- You have spreading brown patches on your lawn. This is a sign that underground grubs are likely feeding on the roots of turfgrass plants. Large patches of dying grass may be so loosened from the severed roots that you can lift them up by hand.
- Small holes are being dug in your lawn overnight. These holes are often made by skunks, raccoons, or other carnivorous animals searching for grubs to eat. In some regions, armadillos are prodigious eaters of grubs.
- You have a mole problem. Moles also eat grubs, so, if you have an issue with moles, the source of it may be a grub problem.
- Plant leaves have ragged holes. The adult beetles will feed on above-ground plants. Japanese beetle damage can be especially harmful.
How to Get Rid of June Bugs
It can be alarming to see even one destructive bug in your yard, let alone a whole crowd. The good news is that you’ve got a number of solutions to stop them from spreading.
Try Organic Methods First
Many people opt to go with natural methods first, as chemicals can be harmful to humans and pets and destructive to other parts of your garden. Try some of these organic methods first before calling in a professional exterminator:
Diatomaceous Earth (DE). DE is made up of minuscule fossilized remains of diatoms, aquatic organisms found in bodies of water. When DE comes in contact with soil, it creates a powder with sharp crystals, which help to destroy a variety of insects, including ants. This solution is harmful to pests (be sure not to harm any helpful pollinators) but not humans, making DE a good option for those who wish to avoid chemicals as long as possible.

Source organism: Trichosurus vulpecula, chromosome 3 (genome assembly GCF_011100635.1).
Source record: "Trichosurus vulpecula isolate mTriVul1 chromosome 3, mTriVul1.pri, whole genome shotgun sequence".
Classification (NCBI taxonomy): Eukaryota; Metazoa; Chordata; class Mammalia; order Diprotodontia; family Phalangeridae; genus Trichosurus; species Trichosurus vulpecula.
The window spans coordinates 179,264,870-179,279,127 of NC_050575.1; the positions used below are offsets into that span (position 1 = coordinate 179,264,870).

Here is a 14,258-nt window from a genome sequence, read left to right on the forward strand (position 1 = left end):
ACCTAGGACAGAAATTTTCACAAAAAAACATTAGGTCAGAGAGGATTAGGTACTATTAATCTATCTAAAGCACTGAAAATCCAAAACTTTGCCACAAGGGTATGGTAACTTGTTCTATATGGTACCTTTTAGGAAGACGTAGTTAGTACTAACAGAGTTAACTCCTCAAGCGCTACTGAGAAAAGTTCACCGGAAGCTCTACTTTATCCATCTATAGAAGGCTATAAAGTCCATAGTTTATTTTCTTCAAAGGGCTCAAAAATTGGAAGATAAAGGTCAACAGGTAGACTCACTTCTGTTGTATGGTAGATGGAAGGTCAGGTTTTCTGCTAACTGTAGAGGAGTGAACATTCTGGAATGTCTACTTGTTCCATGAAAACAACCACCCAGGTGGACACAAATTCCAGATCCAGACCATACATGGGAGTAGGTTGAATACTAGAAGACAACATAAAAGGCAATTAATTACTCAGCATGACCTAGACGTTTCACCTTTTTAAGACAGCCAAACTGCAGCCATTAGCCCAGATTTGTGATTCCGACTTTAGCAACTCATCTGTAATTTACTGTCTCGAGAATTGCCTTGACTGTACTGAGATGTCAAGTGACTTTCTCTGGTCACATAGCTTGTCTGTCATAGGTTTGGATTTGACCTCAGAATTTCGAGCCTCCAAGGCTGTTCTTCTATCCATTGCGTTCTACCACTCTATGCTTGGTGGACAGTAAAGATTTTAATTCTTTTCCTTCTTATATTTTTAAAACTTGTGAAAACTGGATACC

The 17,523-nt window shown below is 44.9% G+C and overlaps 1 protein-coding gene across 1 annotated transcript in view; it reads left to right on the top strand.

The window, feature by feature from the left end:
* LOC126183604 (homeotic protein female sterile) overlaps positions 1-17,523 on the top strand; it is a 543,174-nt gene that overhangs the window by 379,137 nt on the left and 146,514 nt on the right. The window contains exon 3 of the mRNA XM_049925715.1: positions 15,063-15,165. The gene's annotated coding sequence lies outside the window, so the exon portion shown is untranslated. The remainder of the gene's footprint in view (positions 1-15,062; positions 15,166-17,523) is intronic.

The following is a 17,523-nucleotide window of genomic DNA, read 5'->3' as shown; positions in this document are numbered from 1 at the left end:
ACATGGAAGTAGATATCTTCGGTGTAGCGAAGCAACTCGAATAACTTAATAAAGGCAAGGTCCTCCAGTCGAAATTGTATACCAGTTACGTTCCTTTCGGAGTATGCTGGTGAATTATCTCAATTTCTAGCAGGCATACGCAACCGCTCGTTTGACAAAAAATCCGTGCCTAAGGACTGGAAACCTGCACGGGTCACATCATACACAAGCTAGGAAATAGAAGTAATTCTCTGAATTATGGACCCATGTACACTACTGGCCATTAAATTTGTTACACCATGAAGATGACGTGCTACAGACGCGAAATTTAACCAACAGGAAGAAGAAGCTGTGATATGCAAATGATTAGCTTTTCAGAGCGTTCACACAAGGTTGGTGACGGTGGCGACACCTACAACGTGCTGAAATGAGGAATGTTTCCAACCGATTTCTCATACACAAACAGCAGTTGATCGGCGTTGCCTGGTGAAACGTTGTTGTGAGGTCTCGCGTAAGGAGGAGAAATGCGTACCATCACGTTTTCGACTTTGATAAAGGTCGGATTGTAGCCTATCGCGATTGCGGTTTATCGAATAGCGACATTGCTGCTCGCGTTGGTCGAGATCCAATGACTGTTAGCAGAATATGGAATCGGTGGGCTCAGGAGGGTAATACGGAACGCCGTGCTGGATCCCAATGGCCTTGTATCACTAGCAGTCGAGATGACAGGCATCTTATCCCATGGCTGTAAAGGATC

Nematodes. Another natural solution that won’t harm humans or pets, nematodes will eradicate insects, particularly June bug larvae. The nematodes are absorbed through their orifices, and the bacteria that forms usually destroys them in about two days’ time. To apply, mix nematodes in water and spray onto the affected areas in your lawn or garden. Make sure the affected area is watered well so that the nematodes can settle into the soil and get to work.
Bacillus Thuringiensis. Better known as BT, this is yet another natural option. BT is a microbe that is actually already found in the soil, so it’s fine if humans or pets come in contact with it. When extra BT is added to the soil, grubs will eat it and soon regret it. The BT destroys their insides, killing them with infection or making them starve anywhere between a few hours to a few days.
Essential oils. These are the fragrant weapons of choice for many homeowners when it comes to combating pests. You can try a number of combinations that include citronella, lemongrass, lavender, eucalyptus, mint and rosemary. Mix up your oils with some water in a spray bottle and spritz the affected areas.
Tomato plants. By far the most palatable option on the list, tomato plants can get rid of June bugs as well as give you the ingredients for a delicious red sauce. It’s the leaves and not the fruit itself that keeps them away.
Enlist the Help of Natural Predators